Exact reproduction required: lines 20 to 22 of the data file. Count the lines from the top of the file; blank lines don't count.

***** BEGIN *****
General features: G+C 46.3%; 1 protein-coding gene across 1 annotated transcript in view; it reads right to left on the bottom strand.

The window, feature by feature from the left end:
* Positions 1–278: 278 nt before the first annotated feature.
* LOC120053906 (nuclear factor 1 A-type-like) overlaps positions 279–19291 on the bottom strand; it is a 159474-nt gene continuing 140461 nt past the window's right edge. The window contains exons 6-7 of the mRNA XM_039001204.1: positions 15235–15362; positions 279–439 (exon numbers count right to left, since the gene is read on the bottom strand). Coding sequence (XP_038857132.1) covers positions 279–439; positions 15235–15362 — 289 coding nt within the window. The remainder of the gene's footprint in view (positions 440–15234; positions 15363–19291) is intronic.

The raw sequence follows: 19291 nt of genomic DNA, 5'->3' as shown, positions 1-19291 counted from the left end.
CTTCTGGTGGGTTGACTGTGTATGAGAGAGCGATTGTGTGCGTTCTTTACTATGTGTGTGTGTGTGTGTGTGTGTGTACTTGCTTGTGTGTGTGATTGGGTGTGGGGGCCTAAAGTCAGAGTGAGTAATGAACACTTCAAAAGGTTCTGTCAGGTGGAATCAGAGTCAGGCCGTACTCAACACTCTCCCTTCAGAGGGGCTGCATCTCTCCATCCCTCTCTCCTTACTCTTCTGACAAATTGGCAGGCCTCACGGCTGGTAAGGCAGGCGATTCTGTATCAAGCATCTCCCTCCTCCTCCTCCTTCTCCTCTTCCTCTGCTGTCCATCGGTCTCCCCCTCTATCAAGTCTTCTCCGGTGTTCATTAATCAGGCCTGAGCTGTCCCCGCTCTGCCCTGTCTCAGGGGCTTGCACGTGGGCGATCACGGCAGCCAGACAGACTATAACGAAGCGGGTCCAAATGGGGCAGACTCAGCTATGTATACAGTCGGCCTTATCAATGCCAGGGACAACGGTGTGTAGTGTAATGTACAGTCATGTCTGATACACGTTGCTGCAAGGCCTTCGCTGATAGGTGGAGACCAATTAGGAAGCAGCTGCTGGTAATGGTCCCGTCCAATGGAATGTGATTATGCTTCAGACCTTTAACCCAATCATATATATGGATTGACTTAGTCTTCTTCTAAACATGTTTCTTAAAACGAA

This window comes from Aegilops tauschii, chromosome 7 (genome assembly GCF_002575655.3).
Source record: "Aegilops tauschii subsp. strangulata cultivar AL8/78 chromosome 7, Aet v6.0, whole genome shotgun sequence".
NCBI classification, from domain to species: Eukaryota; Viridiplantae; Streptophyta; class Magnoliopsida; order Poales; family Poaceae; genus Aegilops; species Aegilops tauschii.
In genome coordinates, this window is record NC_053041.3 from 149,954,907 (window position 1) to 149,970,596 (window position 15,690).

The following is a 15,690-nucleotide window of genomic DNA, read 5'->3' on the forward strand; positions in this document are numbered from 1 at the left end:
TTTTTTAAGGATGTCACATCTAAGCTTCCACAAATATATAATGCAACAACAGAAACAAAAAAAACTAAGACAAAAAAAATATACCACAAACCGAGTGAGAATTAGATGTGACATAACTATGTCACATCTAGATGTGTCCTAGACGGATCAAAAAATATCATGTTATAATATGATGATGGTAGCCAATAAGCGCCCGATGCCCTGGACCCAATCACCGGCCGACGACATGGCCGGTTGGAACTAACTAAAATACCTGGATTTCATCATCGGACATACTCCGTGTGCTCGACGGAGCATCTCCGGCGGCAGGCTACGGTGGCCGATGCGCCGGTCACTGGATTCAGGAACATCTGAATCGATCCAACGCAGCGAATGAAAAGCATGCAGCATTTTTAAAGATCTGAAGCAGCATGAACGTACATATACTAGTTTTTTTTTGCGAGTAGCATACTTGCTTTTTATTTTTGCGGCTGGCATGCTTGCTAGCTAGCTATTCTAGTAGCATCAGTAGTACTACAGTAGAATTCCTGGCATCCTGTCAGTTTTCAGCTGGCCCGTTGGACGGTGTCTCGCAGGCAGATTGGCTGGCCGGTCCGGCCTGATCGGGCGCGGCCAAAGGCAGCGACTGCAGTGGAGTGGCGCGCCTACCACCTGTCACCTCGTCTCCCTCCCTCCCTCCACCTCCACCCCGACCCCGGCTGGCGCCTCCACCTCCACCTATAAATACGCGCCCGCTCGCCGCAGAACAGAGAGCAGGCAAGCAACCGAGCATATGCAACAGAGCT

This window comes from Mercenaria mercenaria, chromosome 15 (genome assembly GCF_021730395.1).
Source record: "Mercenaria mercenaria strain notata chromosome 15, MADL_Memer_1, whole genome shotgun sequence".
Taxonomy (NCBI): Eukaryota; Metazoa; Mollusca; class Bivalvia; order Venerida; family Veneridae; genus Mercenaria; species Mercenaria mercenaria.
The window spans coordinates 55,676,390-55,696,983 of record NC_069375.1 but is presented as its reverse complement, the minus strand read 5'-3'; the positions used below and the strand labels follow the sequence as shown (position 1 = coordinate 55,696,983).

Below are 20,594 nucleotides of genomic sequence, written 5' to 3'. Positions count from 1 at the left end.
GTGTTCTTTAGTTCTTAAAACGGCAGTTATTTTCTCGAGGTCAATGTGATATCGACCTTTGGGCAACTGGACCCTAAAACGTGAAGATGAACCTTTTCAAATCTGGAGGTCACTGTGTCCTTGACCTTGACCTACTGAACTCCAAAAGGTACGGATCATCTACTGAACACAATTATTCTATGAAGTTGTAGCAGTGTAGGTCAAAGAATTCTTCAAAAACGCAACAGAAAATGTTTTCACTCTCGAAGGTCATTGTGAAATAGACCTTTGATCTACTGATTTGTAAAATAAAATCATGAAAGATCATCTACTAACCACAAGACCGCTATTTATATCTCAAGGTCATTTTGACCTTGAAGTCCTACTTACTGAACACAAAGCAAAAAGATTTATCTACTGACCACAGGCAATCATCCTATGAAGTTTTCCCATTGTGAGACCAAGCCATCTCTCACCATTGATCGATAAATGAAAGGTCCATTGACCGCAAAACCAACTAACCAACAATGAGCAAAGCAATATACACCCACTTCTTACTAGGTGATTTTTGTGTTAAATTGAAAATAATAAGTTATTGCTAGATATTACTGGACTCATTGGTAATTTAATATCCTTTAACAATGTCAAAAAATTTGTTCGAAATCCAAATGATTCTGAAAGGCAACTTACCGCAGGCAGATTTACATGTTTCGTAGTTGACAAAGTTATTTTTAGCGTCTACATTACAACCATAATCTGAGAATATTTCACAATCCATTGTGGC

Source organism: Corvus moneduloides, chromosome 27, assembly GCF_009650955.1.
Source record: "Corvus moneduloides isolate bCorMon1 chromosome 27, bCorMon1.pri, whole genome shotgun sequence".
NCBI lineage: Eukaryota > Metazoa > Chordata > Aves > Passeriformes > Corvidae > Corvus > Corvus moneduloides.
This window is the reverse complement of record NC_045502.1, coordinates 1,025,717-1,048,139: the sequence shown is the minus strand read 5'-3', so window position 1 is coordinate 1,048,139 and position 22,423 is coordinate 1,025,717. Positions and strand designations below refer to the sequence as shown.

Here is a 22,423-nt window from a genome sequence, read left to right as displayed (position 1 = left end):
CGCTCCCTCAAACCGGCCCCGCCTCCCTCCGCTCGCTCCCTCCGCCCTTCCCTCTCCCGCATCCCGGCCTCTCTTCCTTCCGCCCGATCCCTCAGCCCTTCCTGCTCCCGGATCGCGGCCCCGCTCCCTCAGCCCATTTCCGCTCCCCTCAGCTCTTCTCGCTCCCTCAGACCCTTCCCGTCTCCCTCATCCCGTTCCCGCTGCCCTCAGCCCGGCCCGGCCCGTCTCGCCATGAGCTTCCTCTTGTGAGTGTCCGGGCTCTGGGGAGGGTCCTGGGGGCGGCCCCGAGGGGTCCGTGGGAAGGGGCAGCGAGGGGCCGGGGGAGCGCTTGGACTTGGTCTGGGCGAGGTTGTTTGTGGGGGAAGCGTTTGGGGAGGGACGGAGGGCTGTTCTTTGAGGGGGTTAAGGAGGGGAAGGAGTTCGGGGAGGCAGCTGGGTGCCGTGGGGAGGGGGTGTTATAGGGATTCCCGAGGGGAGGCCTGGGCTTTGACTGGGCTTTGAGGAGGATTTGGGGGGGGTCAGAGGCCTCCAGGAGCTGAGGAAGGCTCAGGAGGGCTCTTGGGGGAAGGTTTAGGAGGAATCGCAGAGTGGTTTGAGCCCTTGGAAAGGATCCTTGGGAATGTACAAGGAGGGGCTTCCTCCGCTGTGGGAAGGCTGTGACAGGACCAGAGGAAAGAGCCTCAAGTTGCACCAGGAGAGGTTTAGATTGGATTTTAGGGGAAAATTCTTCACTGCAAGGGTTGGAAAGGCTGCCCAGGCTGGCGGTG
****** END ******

Source record: "Corvus moneduloides isolate bCorMon1 chromosome 27, bCorMon1.pri, whole genome shotgun sequence".
NCBI lineage: Eukaryota > Metazoa > Chordata > Aves > Passeriformes > Corvidae > Corvus > Corvus moneduloides.
This window is the reverse complement of record NC_045502.1, coordinates 1,025,717-1,048,139: the sequence shown is the minus strand read 5'-3', so window position 1 is coordinate 1,048,139 and position 22,423 is coordinate 1,025,717. Positions and strand designations below refer to the sequence as shown.